Should Online Publishers Block Users Who Install Ad-Blockers?

The Interactive Advertising Bureau is a trade group for, well, interactive advertising. That’s to say clickable online banner and video ads. If you’re one of the smarmy people piping up right now to say, “there are ads on the Internet? I wouldn’t know, I use ad-blockers,” you’re part of the problem as far as the IAB is concerned.

Last year, we wondered whether allowing certain non-intrusive advertisements through their filters for a fee makes the company behind the popular browser plugin AdBlock Plus heroes or shakedown artists. You can guess what the position of IAB staff members on that question is. In an interview with CNet, the group’s general counsel and executive vice president for public policy explained why he thinks that online publishers need to block the blockers.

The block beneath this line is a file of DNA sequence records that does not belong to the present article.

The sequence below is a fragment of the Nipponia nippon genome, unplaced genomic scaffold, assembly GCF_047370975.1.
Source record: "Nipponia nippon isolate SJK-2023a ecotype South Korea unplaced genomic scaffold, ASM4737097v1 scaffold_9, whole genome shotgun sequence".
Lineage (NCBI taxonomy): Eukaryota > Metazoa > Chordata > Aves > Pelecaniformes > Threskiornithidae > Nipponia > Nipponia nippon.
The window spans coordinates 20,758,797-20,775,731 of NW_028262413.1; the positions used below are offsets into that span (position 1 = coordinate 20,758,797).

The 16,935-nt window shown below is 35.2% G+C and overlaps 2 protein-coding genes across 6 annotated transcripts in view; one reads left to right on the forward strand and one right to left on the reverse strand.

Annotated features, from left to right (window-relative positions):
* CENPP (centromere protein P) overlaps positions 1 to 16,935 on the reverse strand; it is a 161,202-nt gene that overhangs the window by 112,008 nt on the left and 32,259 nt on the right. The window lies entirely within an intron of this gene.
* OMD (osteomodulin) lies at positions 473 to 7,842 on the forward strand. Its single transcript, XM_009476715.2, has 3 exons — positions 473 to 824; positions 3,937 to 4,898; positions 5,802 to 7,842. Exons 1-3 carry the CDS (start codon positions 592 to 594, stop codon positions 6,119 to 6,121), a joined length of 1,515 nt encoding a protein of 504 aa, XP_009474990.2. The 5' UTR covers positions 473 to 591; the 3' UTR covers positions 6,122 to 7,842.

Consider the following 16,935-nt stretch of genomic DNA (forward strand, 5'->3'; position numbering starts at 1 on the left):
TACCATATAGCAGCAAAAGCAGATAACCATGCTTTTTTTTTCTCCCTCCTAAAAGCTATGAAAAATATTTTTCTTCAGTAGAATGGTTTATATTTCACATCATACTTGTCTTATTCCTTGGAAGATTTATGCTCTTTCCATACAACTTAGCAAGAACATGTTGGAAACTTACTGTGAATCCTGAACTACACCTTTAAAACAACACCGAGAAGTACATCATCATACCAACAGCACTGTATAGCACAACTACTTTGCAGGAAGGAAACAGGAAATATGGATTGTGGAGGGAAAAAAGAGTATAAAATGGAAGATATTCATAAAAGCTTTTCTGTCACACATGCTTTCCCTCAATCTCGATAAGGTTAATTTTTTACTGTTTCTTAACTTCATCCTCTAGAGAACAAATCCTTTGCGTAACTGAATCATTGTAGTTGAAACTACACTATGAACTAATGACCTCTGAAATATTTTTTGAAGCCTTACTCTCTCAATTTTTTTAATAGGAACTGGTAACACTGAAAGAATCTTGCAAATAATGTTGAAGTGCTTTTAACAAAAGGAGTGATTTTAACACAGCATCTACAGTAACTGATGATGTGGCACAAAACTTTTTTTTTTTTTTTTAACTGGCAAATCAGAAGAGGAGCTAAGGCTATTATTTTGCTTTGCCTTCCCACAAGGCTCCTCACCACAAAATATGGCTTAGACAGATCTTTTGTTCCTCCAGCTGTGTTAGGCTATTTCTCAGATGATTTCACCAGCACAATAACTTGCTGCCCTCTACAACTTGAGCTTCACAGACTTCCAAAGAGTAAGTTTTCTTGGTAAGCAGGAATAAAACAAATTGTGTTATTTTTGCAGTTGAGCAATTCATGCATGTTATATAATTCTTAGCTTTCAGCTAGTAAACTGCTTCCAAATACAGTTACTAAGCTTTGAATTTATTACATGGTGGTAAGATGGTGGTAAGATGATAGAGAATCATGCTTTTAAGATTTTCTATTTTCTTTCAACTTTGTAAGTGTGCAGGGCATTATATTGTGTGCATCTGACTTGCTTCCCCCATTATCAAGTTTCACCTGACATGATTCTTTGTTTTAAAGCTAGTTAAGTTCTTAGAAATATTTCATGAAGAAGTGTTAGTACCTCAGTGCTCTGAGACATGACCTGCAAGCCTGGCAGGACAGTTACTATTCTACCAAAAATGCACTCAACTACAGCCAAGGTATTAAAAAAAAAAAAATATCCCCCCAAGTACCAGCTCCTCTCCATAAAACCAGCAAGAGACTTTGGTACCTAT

That means exactly what you think it does: sites refusing to let you see their content unless you also see their ads. A switch to paywalls or other ways of paying for content simply hasn’t happened, and it probably won’t. “[Y]ou’re not going to see a mass migration off ad-supported content, the economic engine that drives the Internet,” Zaneis notes. Paywalls are effective for some content, but banner ads are still the default model for paying the bills. (Our parent company, Consumer Reports, is a subscriber-supported exception: we have no ads, and neither do they.)

Destructoid, a gaming site with a large proportion of users who block ads, is famous for nagging readers to turn off their adblockers and explaining why in some detail. Zaneis says that the site experimented with the block-the-blockers approach, but ultimately abandoned it in order to avoid alienating a huge number of users.

Ad blockers get ad-group exec’s blood boiling (Q&A) [CNET]